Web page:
23 Could it be said in diplomatic terms that a green light had been given to
24 the Yugoslav People's Army to forcibly prevent the peoples in Yugoslavia
25 from exercising their constitutional possibilities?
1 A. No, no green light was given to the JNA by former Secretary of
2 State James A. Baker, III.
3 Q. Mr. Ambassador, sir, I did not say that the then Secretary of
4 State of the USA, Mr. Baker, gave a green light to the JNA. My question
5 was quite specific.
6 When one such force, complete with all the other aspects entailed
7 in a political programme by Milosevic cannot preserve its country in any
8 way other than by force, my question is when you promise someone that
9 Yugoslavia has to be preserved, what follows necessarily, in diplomatic
10 terms, that whatever cannot be achieved by peaceful means shall be
11 achieved by military means, military and police means. This is the way it
13 Anyway, can you tell it us whether there was a climate in favour
14 of preserving Yugoslavia? The international climate was in favour of
15 preserving Yugoslavia and preventing Slovenia, Croatia, and others from
16 freeing themselves by exercising their constitutional right from the
17 chains of that state, as we saw it.
18 A. Do you want me to answer?
19 Q. [In English] Yes.
20 A. Because you did not ask a question. You were making a statement.
21 Q. [Interpretation] My question is --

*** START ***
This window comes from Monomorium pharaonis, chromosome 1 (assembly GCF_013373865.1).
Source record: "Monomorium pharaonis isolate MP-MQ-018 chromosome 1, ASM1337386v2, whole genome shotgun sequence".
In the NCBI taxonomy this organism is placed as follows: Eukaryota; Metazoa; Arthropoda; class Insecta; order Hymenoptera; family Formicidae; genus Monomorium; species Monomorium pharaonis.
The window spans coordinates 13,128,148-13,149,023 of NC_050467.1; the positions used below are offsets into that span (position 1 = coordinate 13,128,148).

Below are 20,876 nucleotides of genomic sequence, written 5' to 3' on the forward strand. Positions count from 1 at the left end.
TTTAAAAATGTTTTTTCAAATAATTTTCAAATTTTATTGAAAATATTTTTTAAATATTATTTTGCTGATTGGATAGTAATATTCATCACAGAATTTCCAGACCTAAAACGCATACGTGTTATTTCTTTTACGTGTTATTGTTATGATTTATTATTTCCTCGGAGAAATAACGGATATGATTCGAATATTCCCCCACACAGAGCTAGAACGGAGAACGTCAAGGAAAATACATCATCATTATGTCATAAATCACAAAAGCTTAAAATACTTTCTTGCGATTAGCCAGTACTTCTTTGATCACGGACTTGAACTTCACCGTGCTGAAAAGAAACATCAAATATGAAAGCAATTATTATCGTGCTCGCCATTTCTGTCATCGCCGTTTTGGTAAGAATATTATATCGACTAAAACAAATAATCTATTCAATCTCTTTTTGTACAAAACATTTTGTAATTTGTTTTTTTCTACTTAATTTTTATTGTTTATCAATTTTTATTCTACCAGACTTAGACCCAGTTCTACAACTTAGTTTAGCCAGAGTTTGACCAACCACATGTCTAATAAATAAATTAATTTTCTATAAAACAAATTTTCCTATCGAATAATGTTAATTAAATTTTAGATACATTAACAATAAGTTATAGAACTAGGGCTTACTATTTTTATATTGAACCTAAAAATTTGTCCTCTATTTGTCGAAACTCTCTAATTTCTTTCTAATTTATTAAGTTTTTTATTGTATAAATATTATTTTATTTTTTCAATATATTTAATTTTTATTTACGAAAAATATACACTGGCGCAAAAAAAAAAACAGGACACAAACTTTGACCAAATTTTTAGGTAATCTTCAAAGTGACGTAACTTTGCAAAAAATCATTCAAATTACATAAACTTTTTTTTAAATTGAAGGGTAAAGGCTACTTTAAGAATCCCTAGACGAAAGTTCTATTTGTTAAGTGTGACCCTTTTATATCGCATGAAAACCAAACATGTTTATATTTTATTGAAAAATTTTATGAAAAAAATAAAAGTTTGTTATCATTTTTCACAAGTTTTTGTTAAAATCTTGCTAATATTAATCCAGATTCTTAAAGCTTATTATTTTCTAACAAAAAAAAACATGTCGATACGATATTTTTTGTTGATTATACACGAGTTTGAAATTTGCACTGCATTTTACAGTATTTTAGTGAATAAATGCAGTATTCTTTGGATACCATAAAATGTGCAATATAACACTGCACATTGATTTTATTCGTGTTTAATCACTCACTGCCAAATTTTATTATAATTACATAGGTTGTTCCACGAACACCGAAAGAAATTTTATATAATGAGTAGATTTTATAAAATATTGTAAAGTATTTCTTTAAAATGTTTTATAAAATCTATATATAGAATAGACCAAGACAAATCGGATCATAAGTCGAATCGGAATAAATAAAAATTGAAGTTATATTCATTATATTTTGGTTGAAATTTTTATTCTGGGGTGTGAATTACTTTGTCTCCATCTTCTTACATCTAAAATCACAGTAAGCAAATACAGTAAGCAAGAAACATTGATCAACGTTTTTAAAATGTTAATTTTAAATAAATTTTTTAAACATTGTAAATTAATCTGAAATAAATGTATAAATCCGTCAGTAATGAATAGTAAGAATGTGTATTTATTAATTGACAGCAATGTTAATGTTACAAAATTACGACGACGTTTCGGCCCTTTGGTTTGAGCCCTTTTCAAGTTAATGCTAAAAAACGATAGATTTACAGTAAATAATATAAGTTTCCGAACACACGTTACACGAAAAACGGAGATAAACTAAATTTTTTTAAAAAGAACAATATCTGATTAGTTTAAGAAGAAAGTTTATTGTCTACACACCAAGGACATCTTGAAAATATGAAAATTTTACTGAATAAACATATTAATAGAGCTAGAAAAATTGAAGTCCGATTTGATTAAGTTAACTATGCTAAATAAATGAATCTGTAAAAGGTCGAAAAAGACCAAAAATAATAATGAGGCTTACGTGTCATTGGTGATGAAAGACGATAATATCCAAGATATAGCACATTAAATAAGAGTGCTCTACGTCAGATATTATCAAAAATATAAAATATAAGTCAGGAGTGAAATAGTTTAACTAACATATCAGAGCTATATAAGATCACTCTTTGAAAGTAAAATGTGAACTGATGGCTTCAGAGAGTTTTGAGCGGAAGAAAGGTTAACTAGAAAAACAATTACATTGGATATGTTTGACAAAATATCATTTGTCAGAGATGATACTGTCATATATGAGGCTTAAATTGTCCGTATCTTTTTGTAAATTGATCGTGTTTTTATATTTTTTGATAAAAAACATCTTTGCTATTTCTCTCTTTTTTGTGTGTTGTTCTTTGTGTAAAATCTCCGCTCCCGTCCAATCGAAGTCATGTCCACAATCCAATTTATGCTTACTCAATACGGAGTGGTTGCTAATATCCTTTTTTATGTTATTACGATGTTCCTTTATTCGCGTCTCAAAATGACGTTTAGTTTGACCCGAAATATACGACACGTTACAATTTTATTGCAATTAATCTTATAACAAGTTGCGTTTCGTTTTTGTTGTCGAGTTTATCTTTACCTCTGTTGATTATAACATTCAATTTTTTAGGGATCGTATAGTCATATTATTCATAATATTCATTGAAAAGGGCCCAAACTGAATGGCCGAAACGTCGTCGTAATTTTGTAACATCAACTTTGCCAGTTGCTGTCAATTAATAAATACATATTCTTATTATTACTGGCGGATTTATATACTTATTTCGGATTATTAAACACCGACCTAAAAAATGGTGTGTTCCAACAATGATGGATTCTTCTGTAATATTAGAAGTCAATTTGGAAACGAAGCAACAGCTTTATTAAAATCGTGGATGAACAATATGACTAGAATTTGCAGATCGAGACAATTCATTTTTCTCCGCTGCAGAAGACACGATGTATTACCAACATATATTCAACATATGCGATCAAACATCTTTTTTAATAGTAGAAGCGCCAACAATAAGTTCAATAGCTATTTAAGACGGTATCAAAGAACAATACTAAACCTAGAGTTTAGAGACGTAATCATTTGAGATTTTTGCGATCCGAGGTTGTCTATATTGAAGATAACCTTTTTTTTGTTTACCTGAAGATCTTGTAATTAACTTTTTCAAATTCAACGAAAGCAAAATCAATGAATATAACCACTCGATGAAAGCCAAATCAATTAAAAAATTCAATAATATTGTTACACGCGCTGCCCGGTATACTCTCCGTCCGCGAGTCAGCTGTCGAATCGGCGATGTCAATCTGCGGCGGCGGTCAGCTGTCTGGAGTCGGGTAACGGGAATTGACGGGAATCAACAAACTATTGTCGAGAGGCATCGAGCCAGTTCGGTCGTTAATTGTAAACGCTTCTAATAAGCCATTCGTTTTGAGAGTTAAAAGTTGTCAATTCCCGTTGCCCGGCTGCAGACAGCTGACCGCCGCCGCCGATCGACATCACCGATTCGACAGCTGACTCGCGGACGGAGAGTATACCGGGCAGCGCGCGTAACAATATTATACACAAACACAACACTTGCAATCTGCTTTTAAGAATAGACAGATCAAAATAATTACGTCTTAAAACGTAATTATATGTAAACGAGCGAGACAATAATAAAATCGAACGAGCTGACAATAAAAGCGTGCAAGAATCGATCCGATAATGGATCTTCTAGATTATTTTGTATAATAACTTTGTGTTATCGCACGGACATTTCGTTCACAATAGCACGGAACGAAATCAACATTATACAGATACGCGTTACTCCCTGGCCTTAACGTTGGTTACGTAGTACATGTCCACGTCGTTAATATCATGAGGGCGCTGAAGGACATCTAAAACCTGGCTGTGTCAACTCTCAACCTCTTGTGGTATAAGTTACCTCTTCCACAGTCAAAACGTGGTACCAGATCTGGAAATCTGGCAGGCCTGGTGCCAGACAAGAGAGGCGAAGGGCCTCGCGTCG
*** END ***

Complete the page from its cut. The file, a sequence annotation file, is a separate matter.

22 A. I -- I inferred the question from your rather lengthy statement.
23 Yes. And the answer, and I'll be brief, is that in accordance with
24 centuries of international practice, at the beginning, at the very
25 beginning there was sympathy for the desire to maintain the territorial
1 integrity and the sovereignty of the Socialist Federative Republic of
2 Yugoslavia. That changed very, very quickly. And I called to your
3 attention as proof of my statement that the conflict in Croatia, the Serb
4 aggression, began in June 1991. As early as July 1991, the very next
5 month, the EC convened the conference on Yugoslavia, headed by
6 Lord Carrington, and the purpose of that conference, which they tried to
7 do, was to develop a -- an agreement for all of Yugoslavia, which I could
8 characterise as a peaceful divorce.
9 So while you're correct to say there was sympathy in the abstract,
10 sympathy in the abstract for the preservation of territorial integrity of
11 a state, that sympathy evaporated. It disappeared once the JNA activities
13 Q. Thank you very much. Can we now look at 3D 00859.
14 Let us see what happened next. The JNA and the Serbian leadership
15 interpreted the inclination the way they did. The Judges saw how
16 one-third of Croatia was ablaze, how one-third of its territory was
17 occupied, how many casualties this country had, how many of the buildings
18 and roads were destroyed. This is the text of the Resolution 713 of the
19 Security Council, dated 25 September 1991, which introduced a complete
20 embargo for the entire territory of the former state of Yugoslavia. This
21 was an arms embargo that applied to all the countries which were in the
22 territory of the former state of Yugoslavia. Is this correct?
23 A. Yes, that's correct. I've already mentioned Resolution 713.
24 Q. I'm going to ask you this: Would you agree with me if I put it to
25 you that after the aggression, such as it was, the introduction of this
1 arms embargo for all the sides in this conflict in Yugoslavia was the
2 lowest point of the legal and moral thought of the contemporary Western
4 Let me explain, sir. When I say "moral," I am referring to what
5 the things looked like, and when I say "legal," I mean that this was the
6 denial of the natural right of every individual and every people to